LAS VEGAS (Reuters) - Call it a “slate” or call it a “tablet,” the technology world is suddenly awash with a novel category of mobile devices seeking to grab the spotlight from a hugely anticipated product launch by Apple Inc later this month.
Hewlett-Packard Co, Microsoft Corp, Dell Inc, Motorola Inc and Lenovo Group Ltd are among a barrage of companies showing off thin, touchscreen, multimedia devices at the Consumer Electronics Show in Las Vegas this week.
The sprawling show floor was flooded with prototype and concept devices in an array of sizes, as vendors test the waters of an as yet unproven market. These wireless gadgets can stream video, download music, surf the Web and play games, aiming to win over consumers by bridging the gap between smartphones and laptops.
They are jockeying for attention ahead of Apple’s widely expected announcement of a 10- to 11-inch tablet computer in late January, which could redefine the category much as the iPhone did for phones.
But some analysts doubted if consumers would take to tablets or slates, which join a market crowded with netbooks, e-readers, smartphones and laptops of all configurations.
Gartner analyst Van Baker is skeptical of the category as a whole, saying he doesn’t understand what functionality tablets offer that would compel consumers to shell out hundreds of dollars for them.
“Apple could pull it off,” Baker said, however, noting that the iPhone, iPod and Macbook maker already charges premium prices for its products so it may be able to persuade consumers to buy a tablet priced in the $500 to $800 range.
Most of the tech vendors that showcased prototypes at CES were coy about pricing or potential launch dates. Apple itself has yet to publicly discuss any tablet.
But HP, the world’s largest PC maker, did confirm on Thursday that it would roll out a slate computer this year that will have multitouch capability, runs Windows 7, and has WiFi and 3G wireless connections. Microsoft CEO Steve Ballmer had demonstrated the device at a keynote speech on Wednesday.
“We’ve been looking at this space for quite some time,” Phil McKinney, chief technology officer of HP’s computer division, told Reuters. “The difference between a good idea and great idea is timing. We think 2010 is the right timing.”
Citing one potential use of what he called a rich media device, McKinney said HP has been working with magazine and newspaper publishers in connection with the slate.
The distinction between a slate and tablet at this point seems semantic.
Motorola Co-CEO Sanjay Jha said the company was considering making a tablet. Another Motorola executive, Don Schoch, showed a prototype “media tablet” with a 7-inch screen running Google Inc’s Android operating system, a modem by Motorola and a chip from Nvidia Corp.
Schoch said the tablet could sell for around $300 and be ready commercially by the fourth quarter, but whether it actually comes to market would depend on factors including the successful deployment of an advanced mobile network by Verizon Wireless.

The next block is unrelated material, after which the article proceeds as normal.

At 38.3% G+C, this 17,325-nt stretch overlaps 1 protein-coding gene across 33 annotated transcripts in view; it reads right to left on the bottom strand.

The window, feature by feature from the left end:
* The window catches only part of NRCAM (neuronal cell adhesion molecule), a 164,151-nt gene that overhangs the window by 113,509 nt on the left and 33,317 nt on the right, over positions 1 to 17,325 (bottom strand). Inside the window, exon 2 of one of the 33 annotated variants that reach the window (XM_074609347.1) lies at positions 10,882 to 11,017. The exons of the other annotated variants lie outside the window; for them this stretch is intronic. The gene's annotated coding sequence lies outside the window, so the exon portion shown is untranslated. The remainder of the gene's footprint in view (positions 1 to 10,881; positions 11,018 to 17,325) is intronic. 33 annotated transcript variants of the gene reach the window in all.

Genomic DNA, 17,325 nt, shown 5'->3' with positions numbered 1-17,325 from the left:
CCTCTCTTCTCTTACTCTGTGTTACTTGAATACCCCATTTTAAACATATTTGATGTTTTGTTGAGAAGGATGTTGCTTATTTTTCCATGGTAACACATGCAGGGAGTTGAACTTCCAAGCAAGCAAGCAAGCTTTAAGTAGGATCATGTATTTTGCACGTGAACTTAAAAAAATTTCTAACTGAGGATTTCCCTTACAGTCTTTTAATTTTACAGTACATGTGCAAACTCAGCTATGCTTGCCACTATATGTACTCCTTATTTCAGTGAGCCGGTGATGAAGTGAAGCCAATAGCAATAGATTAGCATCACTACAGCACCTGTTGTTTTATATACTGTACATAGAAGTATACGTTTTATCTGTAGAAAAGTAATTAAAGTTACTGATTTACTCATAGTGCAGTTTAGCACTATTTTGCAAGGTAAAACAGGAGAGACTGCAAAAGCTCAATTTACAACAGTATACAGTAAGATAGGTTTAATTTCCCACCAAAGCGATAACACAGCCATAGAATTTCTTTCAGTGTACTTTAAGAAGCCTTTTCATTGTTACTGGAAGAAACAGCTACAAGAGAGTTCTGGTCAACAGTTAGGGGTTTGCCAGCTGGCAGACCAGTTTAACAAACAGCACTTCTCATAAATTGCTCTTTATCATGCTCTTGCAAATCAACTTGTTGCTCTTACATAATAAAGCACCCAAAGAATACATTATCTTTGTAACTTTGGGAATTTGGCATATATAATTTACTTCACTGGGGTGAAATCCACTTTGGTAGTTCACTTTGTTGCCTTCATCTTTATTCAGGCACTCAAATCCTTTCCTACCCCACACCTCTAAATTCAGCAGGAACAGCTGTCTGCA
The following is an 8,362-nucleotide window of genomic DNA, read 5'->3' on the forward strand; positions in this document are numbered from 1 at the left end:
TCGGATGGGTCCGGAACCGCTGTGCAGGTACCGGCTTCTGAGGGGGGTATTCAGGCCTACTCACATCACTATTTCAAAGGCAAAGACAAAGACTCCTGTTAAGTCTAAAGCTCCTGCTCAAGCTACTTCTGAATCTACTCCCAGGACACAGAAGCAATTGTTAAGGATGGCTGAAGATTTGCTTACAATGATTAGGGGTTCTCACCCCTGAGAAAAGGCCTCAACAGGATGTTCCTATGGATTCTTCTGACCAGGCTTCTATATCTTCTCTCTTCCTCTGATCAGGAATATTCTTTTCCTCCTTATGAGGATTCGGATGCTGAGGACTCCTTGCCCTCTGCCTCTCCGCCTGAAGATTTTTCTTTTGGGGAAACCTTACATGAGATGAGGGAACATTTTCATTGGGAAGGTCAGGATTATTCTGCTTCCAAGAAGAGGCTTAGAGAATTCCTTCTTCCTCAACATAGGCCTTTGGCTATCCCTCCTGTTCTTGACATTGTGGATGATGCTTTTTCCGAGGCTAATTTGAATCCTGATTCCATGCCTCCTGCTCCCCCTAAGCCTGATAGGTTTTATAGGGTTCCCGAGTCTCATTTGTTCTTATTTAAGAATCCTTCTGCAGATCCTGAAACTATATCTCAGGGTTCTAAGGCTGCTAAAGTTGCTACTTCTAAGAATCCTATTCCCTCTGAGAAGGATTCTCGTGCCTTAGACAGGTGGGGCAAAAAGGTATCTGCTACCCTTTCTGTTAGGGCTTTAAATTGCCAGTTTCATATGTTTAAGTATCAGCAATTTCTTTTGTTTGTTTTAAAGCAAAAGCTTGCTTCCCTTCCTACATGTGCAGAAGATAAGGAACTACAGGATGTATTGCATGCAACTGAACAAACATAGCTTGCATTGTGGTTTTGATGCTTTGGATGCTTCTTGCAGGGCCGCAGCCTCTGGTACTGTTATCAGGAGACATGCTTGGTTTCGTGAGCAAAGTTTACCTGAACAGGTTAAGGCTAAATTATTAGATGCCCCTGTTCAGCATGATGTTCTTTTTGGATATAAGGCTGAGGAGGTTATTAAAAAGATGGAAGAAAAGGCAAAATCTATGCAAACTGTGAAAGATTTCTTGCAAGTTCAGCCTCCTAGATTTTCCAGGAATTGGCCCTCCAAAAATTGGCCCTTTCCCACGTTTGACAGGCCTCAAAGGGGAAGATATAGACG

Dell said it could bring a 5-inch slate, which resembled a large smartphone, to market this year, and that it was studying a number of different screen sizes.
“There’s going to be tablets of every form and kind coming,” said Jen-Hsun Huang, chief executive of Nvidia, whose graphics chips are found in many multimedia gadgets.
Huang said a number of new devices based on Nvidia’s Tegra chip are forthcoming and called 2010 the beginning of a “tablet revolution.”
Thomas Weisel Partners analyst Doug Reid estimated the overall tablet hardware market in 2010 at $3.5 billion to $5.3 billion, rising to $30 billion by 2014, driven by Apple. But he said tablets could cannibalize sales of netbooks and laptops, estimating average tablet selling prices at $700.
“We view the re-invigoration of tablet product development now underway and related growth opportunity in 2010 as a near term positive for the PC industry,” he wrote in a note issued on Thursday.
Tablets have been tried a number of times over the years by various companies, without much success.
For now, tablets appear to be distinct from electronic readers such as Amazon.com Inc’s Kindle, which are best used for books and periodicals and have little multimedia functionality. E-readers are also growing in popularity, with a stack of new models hitting the CES show floor.
“The tablet phenomenon is an opportunity,” said Robbie Bach, head of Microsoft’s entertainment and devices unit.
“The truth is those (different types of screens) are all going to blend at one level. Over time, the distinction between screens from the user perspective, that’s going to blur a little bit. The service delivery is going to be critical.”
Reporting by Gabriel Madway, Sinead Carew, Franklin Paul, Bill Rigby and Edwin Chan, writing by Tiffany Wu; editing by Carol Bishopric